Steve O’Leary 26:53
I was just remembering a tip I got a long time ago, a phrase we all use at any kind of holiday is, “Don't you remember or Do you remember?” That phrase is the wrong phrase for someone with dementia? You just start off with the story. And the story either brings it up or it doesn't. But you do the word Oh, do you remember and then when the person doesn't, then it hurts. And I think everybody else the expectation again, is that they're going to remember it. It's a phrase we commonly use, especially around gatherings. So anyway, that was a tip somebody gave me and I briefed people, especially my kids, not to say that when they were around their mom.
Miriam Galindo 27:41
That's right. You know, there's a misconception sometimes that dementia is just a process of forgetting you forget this, you forget this, you forget this. And so all you need is a little helpful reminder to remember something and it really isn't. That is it's progressive damage. And so you're right to be reminded again, and again, don't you remember this? Remember this? I just told you that, don't you remember, it's painful. And you'll see your loved one, literally banging their hands against their foreheads trying, or at least feeling devastated that No, I don't remember. So it is it's a gift to your loved one is a gift to yourself, and it's a gift. Most importantly, because we're all caregivers, for those you love in terms of friends and family, give them something to do, it'll give them a sense of control. You know, besides the what though, there's also the how. So you want to think ahead of time and tell your friends and family, how they can pay be helpful to you. And to that, you know, get gathering they get together. Don't just let them guess. And this is another difficult task for us, caregivers, because we usually take care of everybody else. And we don't tend to put pressure on anybody else to do things. But if you leave them guessing what they can do to try to help which by the way, they're going to want to do when they feel this helpless. It'll just raise their own their blood pressures. So you help them by giving them something to do and this is where I said
Virginia Naeve 29:19
Folding napkins, Anything.
Miriam Galinda 29:21
Yes. So you're going to be the CEO that's going to recognize the talent in your team. And you're going to say, you have great folding abilities. I need when you come at five o'clock. I could really use you, you know, decorating the table because you're so good at that. Right. And then could you bring that wonderful pie that you made five years ago that was to die for. And then Mary, could you do this and George, could you do this and you know you they will love you for it because you're
Virginia Naeve 29:54
it's really true. People want to be helpful. Don't tell them how they don't know how some Yes,
Miriam Galinda 30:03
That's exactly right. And it listen in the face of dementia where most of us are feeling helpless at what we're seeing in the progression at the, you know how things are transpiring. It gives this family a sense of cohesion, it gives friends a sense of cohesion and oneness. We're all in this together. And that in itself can make a tradition just push it over the top as far as it being memorable, pleasant, peaceful, full of joy. Because everybody felt like they were connected that day. So you're, you're doing a good thing.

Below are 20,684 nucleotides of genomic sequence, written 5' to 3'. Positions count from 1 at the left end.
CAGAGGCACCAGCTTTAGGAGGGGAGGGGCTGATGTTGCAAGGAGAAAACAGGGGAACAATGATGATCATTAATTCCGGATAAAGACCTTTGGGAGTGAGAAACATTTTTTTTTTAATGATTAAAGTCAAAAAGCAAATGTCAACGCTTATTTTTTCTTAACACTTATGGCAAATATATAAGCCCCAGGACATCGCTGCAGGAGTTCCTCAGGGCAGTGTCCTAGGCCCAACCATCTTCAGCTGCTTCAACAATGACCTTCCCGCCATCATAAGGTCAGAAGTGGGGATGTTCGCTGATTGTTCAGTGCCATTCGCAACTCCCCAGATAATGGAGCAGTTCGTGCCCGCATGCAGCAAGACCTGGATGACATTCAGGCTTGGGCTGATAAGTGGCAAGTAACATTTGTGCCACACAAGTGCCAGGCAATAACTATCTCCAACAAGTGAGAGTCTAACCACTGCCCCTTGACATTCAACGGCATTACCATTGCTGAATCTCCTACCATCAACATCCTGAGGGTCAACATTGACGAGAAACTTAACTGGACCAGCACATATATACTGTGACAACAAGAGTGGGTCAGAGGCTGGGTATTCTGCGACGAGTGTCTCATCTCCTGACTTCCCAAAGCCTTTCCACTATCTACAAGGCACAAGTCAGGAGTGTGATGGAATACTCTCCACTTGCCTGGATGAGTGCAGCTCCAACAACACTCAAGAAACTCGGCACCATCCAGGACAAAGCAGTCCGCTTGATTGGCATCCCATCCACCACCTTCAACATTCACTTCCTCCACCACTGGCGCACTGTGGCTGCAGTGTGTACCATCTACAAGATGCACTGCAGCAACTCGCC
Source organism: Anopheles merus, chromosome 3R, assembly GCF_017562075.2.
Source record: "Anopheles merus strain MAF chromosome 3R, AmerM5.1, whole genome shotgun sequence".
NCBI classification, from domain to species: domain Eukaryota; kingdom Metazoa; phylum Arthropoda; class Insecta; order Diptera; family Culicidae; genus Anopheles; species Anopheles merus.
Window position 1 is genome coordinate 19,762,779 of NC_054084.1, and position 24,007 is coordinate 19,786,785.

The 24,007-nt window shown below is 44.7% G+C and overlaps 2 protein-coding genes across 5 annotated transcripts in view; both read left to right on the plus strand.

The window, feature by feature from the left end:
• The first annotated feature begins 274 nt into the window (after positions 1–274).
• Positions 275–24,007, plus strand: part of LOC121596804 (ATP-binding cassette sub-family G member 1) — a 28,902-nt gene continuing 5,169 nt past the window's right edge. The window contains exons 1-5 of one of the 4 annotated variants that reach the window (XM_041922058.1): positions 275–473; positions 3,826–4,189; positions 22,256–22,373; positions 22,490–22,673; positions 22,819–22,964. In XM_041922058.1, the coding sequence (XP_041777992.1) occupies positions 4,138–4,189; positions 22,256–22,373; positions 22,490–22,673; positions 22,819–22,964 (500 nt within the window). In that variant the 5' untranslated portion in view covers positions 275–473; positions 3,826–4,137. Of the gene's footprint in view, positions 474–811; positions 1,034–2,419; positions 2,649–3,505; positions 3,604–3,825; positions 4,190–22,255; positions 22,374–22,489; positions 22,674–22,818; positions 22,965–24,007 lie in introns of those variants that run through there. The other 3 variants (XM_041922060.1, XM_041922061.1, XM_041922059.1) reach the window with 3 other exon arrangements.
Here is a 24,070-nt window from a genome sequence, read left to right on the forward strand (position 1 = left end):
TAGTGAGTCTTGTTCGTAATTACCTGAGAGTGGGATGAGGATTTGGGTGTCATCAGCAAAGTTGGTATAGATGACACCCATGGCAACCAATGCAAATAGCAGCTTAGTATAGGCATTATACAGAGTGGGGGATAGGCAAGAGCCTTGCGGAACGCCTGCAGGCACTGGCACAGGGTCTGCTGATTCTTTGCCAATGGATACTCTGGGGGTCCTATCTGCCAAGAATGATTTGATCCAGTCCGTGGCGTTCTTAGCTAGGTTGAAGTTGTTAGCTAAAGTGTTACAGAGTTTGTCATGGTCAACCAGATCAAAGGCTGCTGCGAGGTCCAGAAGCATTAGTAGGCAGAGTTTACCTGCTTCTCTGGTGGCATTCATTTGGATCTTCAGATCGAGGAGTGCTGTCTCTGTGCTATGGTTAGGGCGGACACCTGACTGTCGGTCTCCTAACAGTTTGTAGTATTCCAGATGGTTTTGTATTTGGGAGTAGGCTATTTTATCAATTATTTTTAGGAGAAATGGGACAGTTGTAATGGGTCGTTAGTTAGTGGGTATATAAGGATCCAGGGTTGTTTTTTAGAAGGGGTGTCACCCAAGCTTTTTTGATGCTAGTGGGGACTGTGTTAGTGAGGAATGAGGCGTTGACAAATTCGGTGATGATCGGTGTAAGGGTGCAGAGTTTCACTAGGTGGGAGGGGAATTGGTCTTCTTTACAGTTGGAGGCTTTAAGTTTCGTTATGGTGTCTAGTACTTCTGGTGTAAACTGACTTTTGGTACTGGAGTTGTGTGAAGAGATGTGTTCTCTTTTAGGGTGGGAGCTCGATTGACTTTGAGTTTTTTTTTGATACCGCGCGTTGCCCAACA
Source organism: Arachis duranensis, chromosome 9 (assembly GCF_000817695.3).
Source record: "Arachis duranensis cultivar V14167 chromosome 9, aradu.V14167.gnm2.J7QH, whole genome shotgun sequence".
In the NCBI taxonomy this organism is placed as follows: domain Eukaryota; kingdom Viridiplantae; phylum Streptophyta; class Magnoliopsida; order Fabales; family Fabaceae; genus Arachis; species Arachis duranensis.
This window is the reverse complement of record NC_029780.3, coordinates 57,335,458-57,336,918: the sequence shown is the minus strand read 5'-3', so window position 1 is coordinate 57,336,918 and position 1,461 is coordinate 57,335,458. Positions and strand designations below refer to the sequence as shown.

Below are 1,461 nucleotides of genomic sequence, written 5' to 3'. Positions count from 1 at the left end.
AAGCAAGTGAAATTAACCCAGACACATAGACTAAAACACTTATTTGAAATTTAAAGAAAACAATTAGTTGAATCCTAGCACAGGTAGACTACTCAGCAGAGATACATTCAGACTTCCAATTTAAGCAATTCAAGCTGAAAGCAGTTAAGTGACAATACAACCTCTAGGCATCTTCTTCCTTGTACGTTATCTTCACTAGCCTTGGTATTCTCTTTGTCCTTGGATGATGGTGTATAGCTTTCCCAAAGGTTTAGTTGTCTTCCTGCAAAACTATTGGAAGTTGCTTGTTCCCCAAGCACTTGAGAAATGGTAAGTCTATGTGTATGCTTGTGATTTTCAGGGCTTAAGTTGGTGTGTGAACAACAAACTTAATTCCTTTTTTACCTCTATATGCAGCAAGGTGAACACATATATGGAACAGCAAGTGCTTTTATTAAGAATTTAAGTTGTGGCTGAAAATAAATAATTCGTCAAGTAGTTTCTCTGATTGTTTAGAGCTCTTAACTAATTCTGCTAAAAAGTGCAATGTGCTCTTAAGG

Virginia Naeve 30:39
Wonderful, wonderful advice, really important tips and thoughts about making holidays, just what they should be. They shouldn't be full of stress, they should be a good memory for all involved. You have any last comments, Steve, before we wrap up?
Steve O’Leary 30:59
Ask the doctor if she recalls a memory from her own holiday experience with her father that that she'd like to share.
Miriam Galindo 31:11
Yes. And it may have been the same Christmas that the oven wasn't working. So my husband ran out. And being the jokester he is came back with corndogs. And we just thought my mother thought that was the worst possible meal, we thought it was a riot. But that same holiday, we decided to split up the day, which a lot of us caregivers decided to visit dad, one part of the day and then we come home and we do a different, you know, a tradition with the others. And we're able to kind of split that up so that he's not too overwhelmed. And what we did during his final month, two months of life, it was two months before he died, is I typed up the holiday songs like I had done every single year. I put them in his hands even though he was bedridden at that time, and he was not even able to smile, you know. But we turned on Bing Crosby, and we sang and sang and sang. And listen, I'll tell you even though he has, you know, movement was so restricted, he was still tapping away with his right hand. His toe was keeping time, he was still in there. And I just want to, you know, reinforce that for all that are listening. Besides just recognizing that quality is where it's at. Remember that the essence of your loved one is still in there. He or she, she is still in there. And that can bring joy for years to come. Because, you know, we can see each other now and smile at the memories we have. But I'll tell you that is one of my best memories.
Virginia Naeve 33:01
Yes, it is, isn't it? Yes. That's one of your wonderful, wonderful memories of your father. Yes. Well, we can't thank you enough for being here with us today.
Miriam Galindo 33:11
Oh, it's my pleasure.
Steve O’Leary 33:13
You were great. Absolutely phenomenal.
Miriam Galindo 33:15
Thank you. Thank you. It was wonderful spending the afternoon with you too.
Virginia Naeve 33:20
We're glad you took the time to give us some great information. I'm sure the listeners will really appreciate it especially this time of year but all through the year actually. And join us again soon for more helpful tips and information on caregiving someone with Alzheimer's or other dementia.
Steve O’Leary 33:37
Spotlight on Care is produced by the University of California Irvine. Institute for Memory Impairments and Neurological Disorders. UCI MIND interviews focus on personal caregiving journeys, and may not represent the views of UCI MIND. individuals concerned about cognitive disorders, prevention, or treatment should seek expert diagnosis and care. Please subscribe to the Spotlight on Care podcast wherever you listen. For more information, visit mind.uci.edu